Google: "Did you mean: seduce?"
Aren't stock photo people seductive, or hilarious, according to your point of view?
They look gorgeous in this blog post: all sparky, well-scrubbed and showing amazing synchronicity in their photogenic grin.
They look exactly like the students I teach. Sorry, that is not true. It is a lie. The students I have, ask me to keep the lights off in the morning so that I don't wake them up for the first hour.
I am grateful to Alec Couros's humorous use of stock photo people for this inspiration.
I've just opened Henry Giroux's "On Critical Pedagogy" as part of my irregular participation with Hybrid Pedagogy's #moocmooc on critical pedagogy. I only got as far 'Empl 84 sur 4317' and I am already off and blogging.
I was thinking about how my pedagogy has changed over the years.
A recent 'training session' with an EFL teacher reminded me of what used to appear to me as normal.
It is also illustrated for me how far away from that pedagogical transaction I find myself today.
In the 'training session' we were kept constantly in a state of 'good humour', 'bonhommie', constantly active and totally dependent on the educational magicican's bag of tricks. It was an agreeable moment and a break from routine reality. I enjoyed turning off.
At the end of the day-long session, I went away with a few sample tricks, and a confirmation that this was not what I wanted any more from my own teaching. It felt to me a bit like a day out at Blackpool where I remember being wowed by a gyroscope which was being presented by a magician/salesman. It reminded me of some educational exhibition stands...
Thinking again about the training session, I am sure that the pedagogy chosen was not any fault of the teacher, au contraire, I have a lot of respect for his competence and his humanity. It is just that we don't do the same job any more.
When you have a week, or a short course of evening classes in a language school to sell, you concentrate on enabling the learners to feel good, to gain a bit of confidence to make mistakes, to learn one or two things about the grammar, to listen to a bit of English, and to go away in a positive frame of mind about their new found classmates, the school.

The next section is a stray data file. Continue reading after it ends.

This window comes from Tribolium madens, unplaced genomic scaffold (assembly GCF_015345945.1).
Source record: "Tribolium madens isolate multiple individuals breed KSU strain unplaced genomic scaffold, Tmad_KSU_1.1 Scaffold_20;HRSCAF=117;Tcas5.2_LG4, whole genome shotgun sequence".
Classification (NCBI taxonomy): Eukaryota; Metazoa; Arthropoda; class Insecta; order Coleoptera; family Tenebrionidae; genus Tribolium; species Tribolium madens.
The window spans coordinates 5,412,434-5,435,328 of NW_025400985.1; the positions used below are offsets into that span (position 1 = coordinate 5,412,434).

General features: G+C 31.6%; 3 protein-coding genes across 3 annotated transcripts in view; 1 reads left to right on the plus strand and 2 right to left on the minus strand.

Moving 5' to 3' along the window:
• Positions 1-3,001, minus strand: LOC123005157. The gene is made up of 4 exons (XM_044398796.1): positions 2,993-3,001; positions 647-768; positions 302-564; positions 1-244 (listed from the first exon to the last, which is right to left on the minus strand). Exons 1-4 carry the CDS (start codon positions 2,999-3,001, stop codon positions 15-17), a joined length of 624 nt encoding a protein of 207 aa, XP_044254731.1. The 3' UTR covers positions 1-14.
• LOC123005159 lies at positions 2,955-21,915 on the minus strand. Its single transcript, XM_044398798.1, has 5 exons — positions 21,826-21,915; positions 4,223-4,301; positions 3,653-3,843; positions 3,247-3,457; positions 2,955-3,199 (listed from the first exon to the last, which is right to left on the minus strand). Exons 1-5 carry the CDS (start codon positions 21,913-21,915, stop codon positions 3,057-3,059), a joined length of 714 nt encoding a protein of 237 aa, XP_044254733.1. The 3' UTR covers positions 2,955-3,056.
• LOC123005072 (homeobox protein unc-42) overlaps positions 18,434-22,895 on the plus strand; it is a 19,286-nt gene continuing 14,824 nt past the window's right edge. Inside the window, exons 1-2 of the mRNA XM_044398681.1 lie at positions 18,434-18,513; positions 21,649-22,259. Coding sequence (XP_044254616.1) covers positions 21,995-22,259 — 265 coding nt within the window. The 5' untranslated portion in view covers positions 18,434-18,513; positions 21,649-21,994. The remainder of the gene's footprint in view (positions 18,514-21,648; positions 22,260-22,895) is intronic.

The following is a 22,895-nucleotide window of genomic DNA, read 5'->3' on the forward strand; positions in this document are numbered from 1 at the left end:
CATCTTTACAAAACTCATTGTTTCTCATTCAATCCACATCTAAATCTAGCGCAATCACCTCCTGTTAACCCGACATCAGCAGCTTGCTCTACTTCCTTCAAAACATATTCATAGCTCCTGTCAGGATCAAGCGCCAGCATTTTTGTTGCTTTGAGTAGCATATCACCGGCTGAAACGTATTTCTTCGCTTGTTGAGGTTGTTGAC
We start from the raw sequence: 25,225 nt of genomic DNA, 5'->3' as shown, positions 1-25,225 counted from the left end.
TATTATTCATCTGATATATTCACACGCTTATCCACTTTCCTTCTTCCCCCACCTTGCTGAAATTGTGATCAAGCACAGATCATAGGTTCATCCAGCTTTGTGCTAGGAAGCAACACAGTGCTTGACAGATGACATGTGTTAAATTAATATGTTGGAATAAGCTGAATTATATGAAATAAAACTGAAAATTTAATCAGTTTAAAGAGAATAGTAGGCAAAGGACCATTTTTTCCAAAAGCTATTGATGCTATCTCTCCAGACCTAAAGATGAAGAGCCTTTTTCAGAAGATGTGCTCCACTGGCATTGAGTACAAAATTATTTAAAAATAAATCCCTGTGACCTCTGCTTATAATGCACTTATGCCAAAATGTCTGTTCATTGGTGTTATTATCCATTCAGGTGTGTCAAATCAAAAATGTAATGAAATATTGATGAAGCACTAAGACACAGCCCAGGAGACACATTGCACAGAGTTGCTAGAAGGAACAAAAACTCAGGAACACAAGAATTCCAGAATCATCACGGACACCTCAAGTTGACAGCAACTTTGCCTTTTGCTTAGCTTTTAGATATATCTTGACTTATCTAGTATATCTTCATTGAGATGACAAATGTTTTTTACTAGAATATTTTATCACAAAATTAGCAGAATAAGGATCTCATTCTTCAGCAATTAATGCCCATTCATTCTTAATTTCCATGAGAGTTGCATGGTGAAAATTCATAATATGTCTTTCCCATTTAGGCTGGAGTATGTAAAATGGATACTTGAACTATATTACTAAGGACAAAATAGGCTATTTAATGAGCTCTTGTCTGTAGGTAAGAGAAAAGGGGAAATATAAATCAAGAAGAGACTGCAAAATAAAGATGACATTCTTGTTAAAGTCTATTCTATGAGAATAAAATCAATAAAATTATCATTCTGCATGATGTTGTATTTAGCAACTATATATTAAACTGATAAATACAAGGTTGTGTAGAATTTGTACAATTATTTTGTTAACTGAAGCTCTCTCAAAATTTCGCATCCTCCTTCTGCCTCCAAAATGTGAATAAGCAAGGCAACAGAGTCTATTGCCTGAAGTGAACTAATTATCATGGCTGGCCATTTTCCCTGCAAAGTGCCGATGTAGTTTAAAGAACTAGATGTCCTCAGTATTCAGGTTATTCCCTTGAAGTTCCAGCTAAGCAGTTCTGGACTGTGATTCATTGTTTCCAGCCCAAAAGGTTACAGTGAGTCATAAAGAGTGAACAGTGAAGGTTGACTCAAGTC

It is a commercial transaction which is no doubt a big improvement on many school language classrooms where students are made to feel uncomfortable, are scared to appear ridiculous, and who learn not very much about the mass of grammar explanations which are thrown at them.
There is a contrast in the transactional nature of the two systems.
In the case of the state system, it is not necessarily the fault of the classroom teachers, who are asked to teach a very large group of students, who are demanded to 'cover' a syllabus, who have to work with peer pressure of colleagues and who are inspected to make sure that they are sticking to the latest 'instructions' coming down from the ministry.
If a teacher wants to be a 'good teacher' with all the preparation and the correction, there is very little time to think, even less freedom to act.
Coming to my current practices, I am very fortunate to have been able to scratch out a large deal of freedom for myself to define syllabus and assessment, to define team-teaching, student-centred, open-spaced, technology enhanced, reflective pedagogy.
The more people I meet the more I think that I am extremely fortunate in having such freedom.
There are times when I think that I must be stupid.
There is personal price to critical pedagogy.
It is terribly seductive to 'know one's place', or to concentrate on 'edutainment' , to concentrate only on a timetable, to have the students disconnected from their responsibility as individuals for their own learning. To view one's own responsibility as completing a few hours in a program.
It is far more challenging for a teacher to open up the pedagogy, the relationships, the space, the way we learn, to criticism from co-learners.
It is far more challenging to begin to understand our importance and our lack of importance.
It is in the constant challenge of reinvention, readjustment, reassessment, reorientation, reflection that we become aware of the dynamic complexity of our ever-changing role in an ever-changing learning environment.
We are suddenly aware of the unnaturally constricting frame of the institution.
It is rather like picking up a brick in the grass to reveal an extraordinary microscopic life which has been unknown to us and is independent of us.
However hard we try to put the brick back in its place, we never quite manage to do it without showing a sign of our curiosity.
However hard we try, we are unable to remove from our minds an image of chaotic freedom.
There is no going back.
I have lost the taste for playing the role of the illusionist.
I have lost the taste for anonymous, cheerful, unquestioning, collaboration with an anonymous, alienating state.
It can be an arduous and thankless task lifting bricks.
Despite my better judgement, I have not sated my curiosity.
There is a big step from transaction to co-action.
If there may be few immediate rewards for fighting for freedom, to my mind there is no alternative either.